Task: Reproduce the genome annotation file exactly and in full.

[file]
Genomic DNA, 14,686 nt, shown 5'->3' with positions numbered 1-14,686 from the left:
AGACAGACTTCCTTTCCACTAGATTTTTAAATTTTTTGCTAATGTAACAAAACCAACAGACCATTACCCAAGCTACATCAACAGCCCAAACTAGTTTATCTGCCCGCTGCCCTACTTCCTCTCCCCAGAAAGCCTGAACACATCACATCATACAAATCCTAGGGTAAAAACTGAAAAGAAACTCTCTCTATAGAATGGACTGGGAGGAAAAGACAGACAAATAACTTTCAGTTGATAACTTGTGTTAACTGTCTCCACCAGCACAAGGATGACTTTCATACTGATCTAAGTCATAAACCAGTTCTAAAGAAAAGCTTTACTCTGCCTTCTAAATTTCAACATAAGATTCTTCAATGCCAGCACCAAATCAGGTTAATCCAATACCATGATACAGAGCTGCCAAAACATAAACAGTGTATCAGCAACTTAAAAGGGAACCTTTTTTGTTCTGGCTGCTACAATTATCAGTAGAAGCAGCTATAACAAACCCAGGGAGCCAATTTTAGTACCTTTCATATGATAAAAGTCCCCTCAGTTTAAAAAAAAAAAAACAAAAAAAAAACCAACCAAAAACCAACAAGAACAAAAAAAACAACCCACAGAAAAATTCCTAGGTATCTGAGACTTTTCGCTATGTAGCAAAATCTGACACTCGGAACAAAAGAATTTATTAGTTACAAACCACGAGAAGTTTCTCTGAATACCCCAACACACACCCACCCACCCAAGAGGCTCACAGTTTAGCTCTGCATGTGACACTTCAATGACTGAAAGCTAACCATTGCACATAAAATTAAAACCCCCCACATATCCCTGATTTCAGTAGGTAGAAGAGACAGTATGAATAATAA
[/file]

Genomic DNA, 14,686 nt, shown 5'->3' with positions numbered 1-14,686 from the left:
AGACAGACTTCCTTTCCACTAGATTTTTAAATTTTTTGCTAATGTAACAAAACCAACAGACCATTACCCAAGCTACATCAACAGCCCAAACTAGTTTATCTGCCCGCTGCCCTACTTCCTCTCCCCAGAAAGCCTGAACACATCACATCATACAAATCCTAGGGTAAAAACTGAAAAGAAACTCTCTCTATAGAATGGACTGGGAGGAAAAGACAGACAAATAACTTTCAGTTGATAACTTGTGTTAACTGTCTCCACCAGCACAAGGATGACTTTCATACTGATCTAAGTCATAAACCAGTTCTAAAGAAAAGCTTTACTCTGCCTTCTAAATTTCAACATAAGATTCTTCAATGCCAGCACCAAATCAGGTTAATCCAATACCATGATACAGAGCTGCCAAAACATAAACAGTGTATCAGCAACTTAAAAGGGAACCTTTTTTGTTCTGGCTGCTACAATTATCAGTAGAAGCAGCTATAACAAACCCAGGGAGCCAATTTTAGTACCTTTCATATGATAAAAGTCCCCTCAGTTTAAAAAAAAAAAAACAAAAAAAAAACCAACCAAAAACCAACAAGAACAAAAAAAACAACCCACAGAAAAATTCCTAGGTATCTGAGACTTTTCGCTATGTAGCAAAATCTGACACTCGGAACAAAAGAATTTATTAGTTACAAACCACGAGAAGTTTCTCTGAATACCCCAACACACACCCACCCACCCAAGAGGCTCACAGTTTAGCTCTGCATGTGACACTTCAATGACTGAAAGCTAACCATTGCACATAAAATTAAAACCCCCCACATATCCCTGATTTCAGTAGGTAGAAGAGACAGTATGAATAATAA